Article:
Featured Articles on National Parks Traveler
What better way to end a fall day of hiking in Glacier National Park than to enter the Many Glacier Hotel and settle comfortably into one of the armchairs before the cracklin’ fireplace in the hotel lobby? Along with the popping wood and flickering flames, the soft smell of wood smoke mingles with the steam wafting from your hot chocolate, Irish coffee, or hot tea.
While Acadia, Shenandoah, and Great Smoky Mountains national parks often get the main billing for fall color drives, there are other nooks and crannies in the National Park System that will surprise you with their colors. Here are a handful of fall foliage eye catchers In the parks.
There is a magical quality to fall visits to Shenandoah National Park as mile after mile of trees blazing with vivid reds, oranges, and yellows come into view along Skyline Drive. In Rocky Mountain National Park, the aspen groves you see along the lower reaches of Trail Ridge Road turn so vividly gold in the fall that they take your breath away.
It’s after a soft, pattering rain, with the clouds clearing and the sun streaming through, that the essence of the Western landscape rises up. The pungent scent of sagebrush is wicked up by the moist air, mingling with the sweet aroma of pine.
For many, fall is the most sublime of seasons in the National Park System. Forests are cloaked in their autumnal best, wildlife is on the move and readily visible, crisp temperatures are perfect for hikes and bugs are gone. You can even smell the season, both in the moldering leaves and the woodsmoke curling above cabins.
Last month I joined up with Joseph Van Os Photo Safaris for a tour to photograph the coastal brown bears (Ursus arctos) of Katmai National Park, Alaska. It was an experience of a lifetime for me and one I so enjoyed that I am hoping to return in 2014.
Katmai National Park and Preseve in Alaska tops the marquee when brown bears are mentioned, but there's another national park in Alaska that will surprise you with its bear-viewing opportunities.
Intricate details of Yosemite National Park -- the seasonal run of frazil ice, moonbows, and "neon red asparagus" -- all have fallen before the lens of Steven Bumgardner. How did he get his start capturing the essence of Yosemite, and what's next on his schedule? Traveler did a quick Q&A with Steven to learn the answers to those and other questions.
One of the first thoughts I had upon rolling through the gate at Devils Tower was that Teddy certainly got it right when he used the Antiquities Act to designate this tall stump of rock as America’s first national monument.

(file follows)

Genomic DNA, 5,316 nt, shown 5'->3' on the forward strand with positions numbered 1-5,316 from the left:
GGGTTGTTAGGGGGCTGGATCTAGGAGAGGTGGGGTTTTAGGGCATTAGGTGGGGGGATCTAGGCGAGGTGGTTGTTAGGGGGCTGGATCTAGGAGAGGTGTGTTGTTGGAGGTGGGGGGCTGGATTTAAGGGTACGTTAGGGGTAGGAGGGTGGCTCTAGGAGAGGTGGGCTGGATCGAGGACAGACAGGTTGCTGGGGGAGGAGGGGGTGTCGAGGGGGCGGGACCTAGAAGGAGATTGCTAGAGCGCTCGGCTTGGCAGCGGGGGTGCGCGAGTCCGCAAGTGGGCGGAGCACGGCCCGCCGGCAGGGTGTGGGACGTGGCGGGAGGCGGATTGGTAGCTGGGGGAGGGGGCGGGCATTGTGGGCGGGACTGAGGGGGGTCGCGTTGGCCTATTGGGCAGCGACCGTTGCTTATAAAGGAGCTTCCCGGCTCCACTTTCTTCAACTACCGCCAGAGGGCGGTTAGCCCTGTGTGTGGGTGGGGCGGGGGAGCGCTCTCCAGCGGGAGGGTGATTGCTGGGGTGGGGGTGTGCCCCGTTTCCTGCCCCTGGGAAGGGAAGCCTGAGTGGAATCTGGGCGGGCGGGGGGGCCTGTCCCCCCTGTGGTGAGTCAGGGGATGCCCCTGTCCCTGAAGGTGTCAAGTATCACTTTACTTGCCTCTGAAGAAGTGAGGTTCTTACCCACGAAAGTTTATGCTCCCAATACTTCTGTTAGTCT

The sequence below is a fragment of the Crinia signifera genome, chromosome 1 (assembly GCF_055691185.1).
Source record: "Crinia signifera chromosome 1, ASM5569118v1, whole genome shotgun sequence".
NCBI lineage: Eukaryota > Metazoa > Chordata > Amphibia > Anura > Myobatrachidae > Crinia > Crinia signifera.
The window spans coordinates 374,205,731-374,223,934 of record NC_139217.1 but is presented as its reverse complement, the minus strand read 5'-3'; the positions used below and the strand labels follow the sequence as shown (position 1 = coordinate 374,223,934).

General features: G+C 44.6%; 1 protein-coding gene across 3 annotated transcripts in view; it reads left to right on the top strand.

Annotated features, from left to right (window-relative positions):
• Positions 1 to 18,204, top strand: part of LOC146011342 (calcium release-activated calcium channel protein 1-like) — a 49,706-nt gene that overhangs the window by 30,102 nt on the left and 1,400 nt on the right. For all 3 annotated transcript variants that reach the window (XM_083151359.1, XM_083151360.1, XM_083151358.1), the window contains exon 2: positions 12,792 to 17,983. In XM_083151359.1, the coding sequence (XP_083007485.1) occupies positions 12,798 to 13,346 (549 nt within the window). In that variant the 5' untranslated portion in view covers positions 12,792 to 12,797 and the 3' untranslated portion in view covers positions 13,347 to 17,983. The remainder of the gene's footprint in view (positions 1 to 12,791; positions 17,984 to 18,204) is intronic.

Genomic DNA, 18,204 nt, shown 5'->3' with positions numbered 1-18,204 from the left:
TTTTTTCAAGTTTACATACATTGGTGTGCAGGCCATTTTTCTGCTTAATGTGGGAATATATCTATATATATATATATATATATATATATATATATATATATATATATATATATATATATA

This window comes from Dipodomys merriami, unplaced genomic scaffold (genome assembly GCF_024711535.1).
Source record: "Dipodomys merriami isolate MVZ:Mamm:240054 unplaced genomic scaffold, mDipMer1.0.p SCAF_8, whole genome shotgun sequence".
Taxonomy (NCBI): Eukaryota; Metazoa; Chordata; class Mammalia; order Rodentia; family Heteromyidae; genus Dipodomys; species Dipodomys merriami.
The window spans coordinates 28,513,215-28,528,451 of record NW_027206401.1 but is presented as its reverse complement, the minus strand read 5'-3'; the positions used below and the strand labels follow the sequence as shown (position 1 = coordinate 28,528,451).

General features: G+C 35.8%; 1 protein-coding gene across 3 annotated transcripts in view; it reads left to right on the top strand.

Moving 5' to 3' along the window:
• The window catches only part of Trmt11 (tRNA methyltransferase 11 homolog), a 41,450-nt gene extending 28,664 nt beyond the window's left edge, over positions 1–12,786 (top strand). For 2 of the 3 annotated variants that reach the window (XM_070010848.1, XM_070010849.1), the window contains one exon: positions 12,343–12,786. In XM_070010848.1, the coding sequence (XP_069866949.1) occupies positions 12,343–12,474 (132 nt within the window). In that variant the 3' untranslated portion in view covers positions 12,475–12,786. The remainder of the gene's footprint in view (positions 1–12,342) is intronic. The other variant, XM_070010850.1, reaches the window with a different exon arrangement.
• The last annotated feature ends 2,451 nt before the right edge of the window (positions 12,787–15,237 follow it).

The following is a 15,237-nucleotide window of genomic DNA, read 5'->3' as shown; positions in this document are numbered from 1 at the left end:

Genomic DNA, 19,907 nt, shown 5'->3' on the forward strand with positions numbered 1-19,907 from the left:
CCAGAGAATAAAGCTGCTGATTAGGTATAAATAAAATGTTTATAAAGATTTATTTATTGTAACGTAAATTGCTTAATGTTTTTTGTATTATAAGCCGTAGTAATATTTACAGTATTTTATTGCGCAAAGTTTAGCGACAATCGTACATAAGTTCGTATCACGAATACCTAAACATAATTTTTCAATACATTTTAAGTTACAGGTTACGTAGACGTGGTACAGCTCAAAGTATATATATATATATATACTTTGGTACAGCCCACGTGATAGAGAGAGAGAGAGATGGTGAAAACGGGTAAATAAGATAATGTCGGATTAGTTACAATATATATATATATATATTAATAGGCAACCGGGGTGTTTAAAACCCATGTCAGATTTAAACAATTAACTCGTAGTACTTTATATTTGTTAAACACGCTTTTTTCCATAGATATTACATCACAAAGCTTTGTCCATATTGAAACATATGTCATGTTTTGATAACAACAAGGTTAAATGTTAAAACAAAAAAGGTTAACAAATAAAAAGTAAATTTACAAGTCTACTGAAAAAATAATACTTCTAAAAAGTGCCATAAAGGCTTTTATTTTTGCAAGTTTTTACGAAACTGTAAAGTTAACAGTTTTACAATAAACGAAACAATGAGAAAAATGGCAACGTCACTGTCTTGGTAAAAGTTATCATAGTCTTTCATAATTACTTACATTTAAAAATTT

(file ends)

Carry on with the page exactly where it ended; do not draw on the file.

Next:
Federal lands make up the majority of Utah's landscape, so it shouldn't be surprising that state roads crisscross those lands. But when a state road crosses a national park, and that road is going to be traversed by a bike race, should National Park Service approval be required?
Student Conservation Association Working On Repairing Gateway National Recreation Area's Hurricane Damage
Hurricane Sandy last fall left Gateway National Recreation Area a mess, particularly along Great Kills Park. Fortunately, the Student Conservation Association came to the rescue.
It's summertime. The crowds are out at the parks. Can you escape them and find a bit of solitude? Well, not entirely, but with the following suggestions from Traveler's Essential Friends, you can break from the crowd.
Grand Teton National Park, known for craggy peaks, wildlife, and adventure sports, also ranks among the country’s top spots for Native American art and artifacts. When Superintendent Mary Gibson Scott first arrived in 2004, she was amazed to discover the incredible David T. Vernon Collection, one of the most diverse Indian art collections in the world.
As people become more and more wedded to mobile devices, the National Park System is trying to keep up—and so are its friends. To engage visitors and potential supporters, national park friends groups and foundations are enticing the public with high technology. Here are some savvy ways that’s happening.
A great way to experience national parks is to get out on your bike and pedal through them. While there are many national parks here in the United States that offer great cycling opportunities, places such as Devils Tower National Monument, Badlands National Park, and Shenandoah National Park, you can quickly expand the possibilities when you look out across the globe at national parks abroad.
For more than a century, West Yellowstone, Montana, has been a key jumping off point for a once-in-a-lifetime visit to the world’s first national park.
Preserving ‘Wonderland’ is an on-the-ground, daily mission of the Yellowstone Park Foundation.